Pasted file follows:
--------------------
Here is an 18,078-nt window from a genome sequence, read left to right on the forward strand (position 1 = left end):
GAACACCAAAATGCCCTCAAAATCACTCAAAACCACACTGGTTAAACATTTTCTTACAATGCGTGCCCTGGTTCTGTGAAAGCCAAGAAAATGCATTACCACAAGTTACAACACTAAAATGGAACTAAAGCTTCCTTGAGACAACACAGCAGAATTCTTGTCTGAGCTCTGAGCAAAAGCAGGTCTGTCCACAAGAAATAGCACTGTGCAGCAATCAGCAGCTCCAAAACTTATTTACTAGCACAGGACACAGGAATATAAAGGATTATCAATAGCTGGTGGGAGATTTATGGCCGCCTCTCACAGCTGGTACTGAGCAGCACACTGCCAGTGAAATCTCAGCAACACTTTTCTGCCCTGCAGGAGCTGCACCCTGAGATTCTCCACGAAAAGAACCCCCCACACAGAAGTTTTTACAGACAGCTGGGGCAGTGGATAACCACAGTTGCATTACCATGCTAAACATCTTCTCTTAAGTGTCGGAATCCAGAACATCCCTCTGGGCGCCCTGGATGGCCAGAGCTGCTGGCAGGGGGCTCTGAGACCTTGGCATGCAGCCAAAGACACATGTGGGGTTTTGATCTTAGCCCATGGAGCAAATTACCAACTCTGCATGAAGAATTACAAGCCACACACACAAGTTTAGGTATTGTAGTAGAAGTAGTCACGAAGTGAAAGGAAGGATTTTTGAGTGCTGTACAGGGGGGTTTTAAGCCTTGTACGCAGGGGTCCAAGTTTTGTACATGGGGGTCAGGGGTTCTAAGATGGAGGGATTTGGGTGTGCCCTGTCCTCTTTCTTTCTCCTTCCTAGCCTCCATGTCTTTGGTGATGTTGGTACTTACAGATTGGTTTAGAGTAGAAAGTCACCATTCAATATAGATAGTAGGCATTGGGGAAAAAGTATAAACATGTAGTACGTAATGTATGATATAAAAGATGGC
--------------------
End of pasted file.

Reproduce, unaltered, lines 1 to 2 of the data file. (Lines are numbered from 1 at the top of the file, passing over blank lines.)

Here is an 18,078-nt window from a genome sequence, read left to right on the forward strand (position 1 = left end):
GAACACCAAAATGCCCTCAAAATCACTCAAAACCACACTGGTTAAACATTTTCTTACAATGCGTGCCCTGGTTCTGTGAAAGCCAAGAAAATGCATTACCACAAGTTACAACACTAAAATGGAACTAAAGCTTCCTTGAGACAACACAGCAGAATTCTTGTCTGAGCTCTGAGCAAAAGCAGGTCTGTCCACAAGAAATAGCACTGTGCAGCAATCAGCAGCTCCAAAACTTATTTACTAGCACAGGACACAGGAATATAAAGGATTATCAATAGCTGGTGGGAGATTTATGGCCGCCTCTCACAGCTGGTACTGAGCAGCACACTGCCAGTGAAATCTCAGCAACACTTTTCTGCCCTGCAGGAGCTGCACCCTGAGATTCTCCACGAAAAGAACCCCCCACACAGAAGTTTTTACAGACAGCTGGGGCAGTGGATAACCACAGTTGCATTACCATGCTAAACATCTTCTCTTAAGTGTCGGAATCCAGAACATCCCTCTGGGCGCCCTGGATGGCCAGAGCTGCTGGCAGGGGGCTCTGAGACCTTGGCATGCAGCCAAAGACACATGTGGGGTTTTGATCTTAGCCCATGGAGCAAATTACCAACTCTGCATGAAGAATTACAAGCCACACACACAAGTTTAGGTATTGTAGTAGAAGTAGTCACGAAGTGAAAGGAAGGATTTTTGAGTGCTGTACAGGGGGGTTTTAAGCCTTGTACGCAGGGGTCCAAGTTTTGTACATGGGGGTCAGGGGTTCTAAGATGGAGGGATTTGGGTGTGCCCTGTCCTCTTTCTTTCTCCTTCCTAGCCTCCATGTCTTTGGTGATGTTGGTACTTACAGATTGGTTTAGAGTAGAAAGTCACCATTCAATATAGATAGTAGGCATTGGGGAAAAAGTATAAACATGTAGTACGTAATGTATGATATAAAAGATGGC